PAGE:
Ontario landlords aren’t the problem, the Landlord and Tenant Board is

The Ontario Landlord and Tenant Board is not helping evict nightmare tenants fast enough, which in turn is raising the cost of rent for everyone.

Adam Kitchener Montreal QC

Adam Kitchener is a landlord with properties in Ontario. He has provided affordable housing to over 150 families including 60 refugees. He has also repositioned several large struggling multifamily complexes and works for landlords to provide quality housing across Ontario.

Despite what you might have seen In the media, most landlords aren’t raising rents in a get-rich quick scheme. In fact, in today’s rental climate, many landlords of small- to medium-sized properties are barely breaking even. If rental rates are based solely on greed, where was the greed prior to 2006 when rents were more affordable?

So, what’s really going on? Why is it that rents continue to go up when the market is saturated with would-be renters?

Like homeowners, landlords are facing the pressures of rising house prices, property taxes, mortgage rates, and utility charges.

The Landlord and Tenant Board  (LTB) in Ontario was created in 2006 to help establish and enforce the rights and responsibilities of tenants and landlords alike. The aims of the board are to help mediate landlord-tenant disputes, resolve eviction cases, and keep all parties informed of their rights and responsibilities. It came into existence to try to avoid the very issues currently plaguing the system. The problem is, the LTB is broken.

Cutbacks and the resulting shortage of adjudicators are causing longer wait times to have tenant issues heard. In a desperate attempt to deal with these sharp increases, some landlords are trying to find ways around the situation.

The result? The broken LTB system allows bad tenants to go six to twelve months with no payment of rent, leaving small landlords with on average $30,000 in arrears, legal costs, and often damages to the home. Frustration has caused both parties to take the system into their own hands–with professional tenants not paying rent, knowing evictions will take upwards of a year and landlords offering buyouts or sidestepping the system to come to an early resolution and then turning their longterm unit into an Airbnb where they are granted protections, insurance and guaranteed collection of fees, all of which are not offered by the LTB. Landlords are often left with the cost of a bad tenancy and are instructed by the LTB to shoulder the burden of a non-paying tenant until it is deemed no longer financially reasonable to before granting eviction. Many scorned landlords are just simply selling off and removing the supply completely from the market and driving rents up for everyone else as supply shrinks in this already tight market.

So what can be done?

First, we need to address the housing shortage. There are not enough units to go around, and those buildings that do exist are dated. Cities across Canada, including the GTA, are facing a serious housing shortage–especially in terms of rental buildings. Many tenants are currently living in inadequate housing because there aren’t any other options. Providing incentives for landlords to build more rental units, incentivizing homeowners to build a laneway house or a basement suite, and building more units to anticipate growth in demand would establish an oversupply creating a healthy market with a three to five percent vacancy rate. This would stabilize the market and drive bad landlords out of the market.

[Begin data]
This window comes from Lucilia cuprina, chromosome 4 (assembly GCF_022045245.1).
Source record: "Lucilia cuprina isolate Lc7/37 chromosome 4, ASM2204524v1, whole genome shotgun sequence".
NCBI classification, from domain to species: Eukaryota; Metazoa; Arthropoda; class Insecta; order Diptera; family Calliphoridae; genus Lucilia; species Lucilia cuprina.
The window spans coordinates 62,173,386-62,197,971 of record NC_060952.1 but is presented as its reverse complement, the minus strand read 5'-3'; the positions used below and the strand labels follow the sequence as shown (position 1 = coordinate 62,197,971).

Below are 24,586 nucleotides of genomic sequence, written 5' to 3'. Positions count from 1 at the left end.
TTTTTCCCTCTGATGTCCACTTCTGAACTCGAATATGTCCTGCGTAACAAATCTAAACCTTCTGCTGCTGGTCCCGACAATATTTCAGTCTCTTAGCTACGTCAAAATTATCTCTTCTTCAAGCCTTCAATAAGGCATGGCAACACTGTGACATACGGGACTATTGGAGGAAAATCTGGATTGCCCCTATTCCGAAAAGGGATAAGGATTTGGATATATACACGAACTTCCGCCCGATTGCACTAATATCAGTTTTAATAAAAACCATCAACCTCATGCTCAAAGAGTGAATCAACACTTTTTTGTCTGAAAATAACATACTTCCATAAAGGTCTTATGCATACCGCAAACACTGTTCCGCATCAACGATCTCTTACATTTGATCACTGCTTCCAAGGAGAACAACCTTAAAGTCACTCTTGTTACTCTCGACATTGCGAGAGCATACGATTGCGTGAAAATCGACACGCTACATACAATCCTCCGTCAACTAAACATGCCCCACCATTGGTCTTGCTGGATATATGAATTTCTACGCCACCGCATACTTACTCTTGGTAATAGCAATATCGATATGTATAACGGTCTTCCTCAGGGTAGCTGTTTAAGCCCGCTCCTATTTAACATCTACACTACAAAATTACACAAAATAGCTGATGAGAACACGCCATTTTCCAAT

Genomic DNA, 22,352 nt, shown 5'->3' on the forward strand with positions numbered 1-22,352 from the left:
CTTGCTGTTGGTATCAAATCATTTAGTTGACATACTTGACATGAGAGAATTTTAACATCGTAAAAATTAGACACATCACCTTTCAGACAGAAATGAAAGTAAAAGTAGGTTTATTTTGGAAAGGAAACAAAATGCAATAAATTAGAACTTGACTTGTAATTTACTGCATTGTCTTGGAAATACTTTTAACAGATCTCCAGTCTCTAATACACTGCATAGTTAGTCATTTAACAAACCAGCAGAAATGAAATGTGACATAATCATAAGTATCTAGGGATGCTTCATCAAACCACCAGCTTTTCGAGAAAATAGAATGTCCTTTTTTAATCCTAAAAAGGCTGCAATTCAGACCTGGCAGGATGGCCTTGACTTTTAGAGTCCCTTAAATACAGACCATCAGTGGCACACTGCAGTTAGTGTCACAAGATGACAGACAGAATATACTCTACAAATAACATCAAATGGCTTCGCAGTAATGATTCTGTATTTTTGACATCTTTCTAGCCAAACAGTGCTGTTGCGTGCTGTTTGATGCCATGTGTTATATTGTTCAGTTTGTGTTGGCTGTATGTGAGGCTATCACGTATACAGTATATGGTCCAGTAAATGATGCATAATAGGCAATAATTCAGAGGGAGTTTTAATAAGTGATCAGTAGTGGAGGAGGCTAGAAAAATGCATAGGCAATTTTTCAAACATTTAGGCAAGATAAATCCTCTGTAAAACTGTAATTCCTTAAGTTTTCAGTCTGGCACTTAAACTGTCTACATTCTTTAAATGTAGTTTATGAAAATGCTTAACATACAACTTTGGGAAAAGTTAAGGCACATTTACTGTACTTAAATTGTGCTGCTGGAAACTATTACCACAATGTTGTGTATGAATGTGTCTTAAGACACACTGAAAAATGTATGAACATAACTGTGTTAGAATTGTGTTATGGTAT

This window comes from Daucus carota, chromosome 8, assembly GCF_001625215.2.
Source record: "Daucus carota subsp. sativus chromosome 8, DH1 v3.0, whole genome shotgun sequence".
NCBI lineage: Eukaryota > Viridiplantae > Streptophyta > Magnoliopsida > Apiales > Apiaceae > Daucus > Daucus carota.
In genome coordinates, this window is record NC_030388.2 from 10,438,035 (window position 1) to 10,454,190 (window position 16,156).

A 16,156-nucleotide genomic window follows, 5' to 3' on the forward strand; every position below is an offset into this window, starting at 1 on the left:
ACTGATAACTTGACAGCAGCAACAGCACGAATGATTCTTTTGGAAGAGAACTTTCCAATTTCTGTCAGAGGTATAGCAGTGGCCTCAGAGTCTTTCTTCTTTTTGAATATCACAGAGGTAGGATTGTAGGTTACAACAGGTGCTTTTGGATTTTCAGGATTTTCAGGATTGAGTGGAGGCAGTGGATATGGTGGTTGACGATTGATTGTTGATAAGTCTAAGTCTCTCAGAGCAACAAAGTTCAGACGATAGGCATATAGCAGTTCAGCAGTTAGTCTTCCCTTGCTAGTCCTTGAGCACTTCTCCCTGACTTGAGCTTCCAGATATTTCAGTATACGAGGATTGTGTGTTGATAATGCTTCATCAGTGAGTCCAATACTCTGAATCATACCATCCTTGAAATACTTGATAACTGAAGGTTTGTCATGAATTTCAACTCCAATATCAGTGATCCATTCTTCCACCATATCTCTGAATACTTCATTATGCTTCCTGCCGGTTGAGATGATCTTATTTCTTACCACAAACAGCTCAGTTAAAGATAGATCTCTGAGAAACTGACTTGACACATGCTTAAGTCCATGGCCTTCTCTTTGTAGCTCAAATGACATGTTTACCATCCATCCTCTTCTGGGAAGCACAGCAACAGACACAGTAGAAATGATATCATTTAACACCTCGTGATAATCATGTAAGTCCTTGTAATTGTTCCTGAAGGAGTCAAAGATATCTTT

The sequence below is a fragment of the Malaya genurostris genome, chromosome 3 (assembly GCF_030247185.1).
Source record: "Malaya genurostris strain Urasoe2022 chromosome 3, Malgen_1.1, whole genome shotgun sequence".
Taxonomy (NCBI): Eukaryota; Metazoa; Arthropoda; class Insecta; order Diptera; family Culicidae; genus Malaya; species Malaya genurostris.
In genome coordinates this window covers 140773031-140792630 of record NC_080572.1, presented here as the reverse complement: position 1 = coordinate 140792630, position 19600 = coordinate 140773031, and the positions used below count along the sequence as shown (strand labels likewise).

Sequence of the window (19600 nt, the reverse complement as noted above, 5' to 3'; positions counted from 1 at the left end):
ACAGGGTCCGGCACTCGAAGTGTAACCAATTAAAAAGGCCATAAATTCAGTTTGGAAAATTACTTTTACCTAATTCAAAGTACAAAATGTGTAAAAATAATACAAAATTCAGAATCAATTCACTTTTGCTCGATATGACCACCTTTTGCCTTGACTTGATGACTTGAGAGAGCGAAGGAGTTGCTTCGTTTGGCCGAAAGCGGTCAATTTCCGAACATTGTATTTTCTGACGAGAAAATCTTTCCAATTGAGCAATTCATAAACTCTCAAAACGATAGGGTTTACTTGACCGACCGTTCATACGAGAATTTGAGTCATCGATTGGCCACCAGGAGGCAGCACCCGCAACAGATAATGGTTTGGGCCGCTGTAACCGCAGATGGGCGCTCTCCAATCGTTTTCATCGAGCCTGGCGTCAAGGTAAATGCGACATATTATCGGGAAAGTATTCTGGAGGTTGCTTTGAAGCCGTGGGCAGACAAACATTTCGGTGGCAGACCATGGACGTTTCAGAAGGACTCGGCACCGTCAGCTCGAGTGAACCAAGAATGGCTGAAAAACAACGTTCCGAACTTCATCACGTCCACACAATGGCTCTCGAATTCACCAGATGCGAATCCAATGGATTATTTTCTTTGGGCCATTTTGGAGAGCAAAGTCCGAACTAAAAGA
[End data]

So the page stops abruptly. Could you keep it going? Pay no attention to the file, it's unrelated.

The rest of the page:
Governments also need to address the affordable housing issues affecting our neighbourhoods. Many of the population’s most vulnerable feel they are being discriminated against in terms of securing housing. However, housing allowances have not risen to meet the current market, making it difficult for these populations to find housing. If governments both increased the housing allowance and paid it directly to the landlord, the result would be tenant and landlord security.

Finally, just as there are no repercussions for bad tenants, good tenants aren’t rewarded. Landlords have no way of really knowing who it is they are renting to. Rent does not impact credit scores, however, if it did, landlords could check the system, renting to those who make their payments regularly and on time. Also, having a way to track a would-be tenants rental history would again ensure good tenants into units.

The answer to the rental realities isn’t as simple as vilifying landlords as greedily increasing rents to pad their pockets. In fact, perpetuating this myth is adding more stress to an already tense landlord-tenant relationship. Moreso, misdirecting blame in this way we aren’t holding those with the power to make real change accountable.

Small landlords across the province are asking to have a seat at the table so we can help with the affordable housing crisis. The government wants cheaper apartments, but no one thought to ask the landlord why the rent is high in the first place?

Rising rents have to do with the costs incurred in being landlords. It is the result of rising property taxes, utilities, and maintenance. Because of the financial burden of dealing with bad tenants, including damages, evictions and trying to collect overdue rent. And as we have higher populations of people renting, both because they want to and because they can’t compete in the high-priced housing market.

Housing is about stability. Tenants want a stable home, and landlords want a stable rent. As a landlord, I want this stability for my tenants. I want each of them to have a home that they are proud of. Housing affordability will help make this happen, but finding solutions will only be realized when the government, landlords, and tenants work together to build more supply, provide better housing and offer more protection to both sides.


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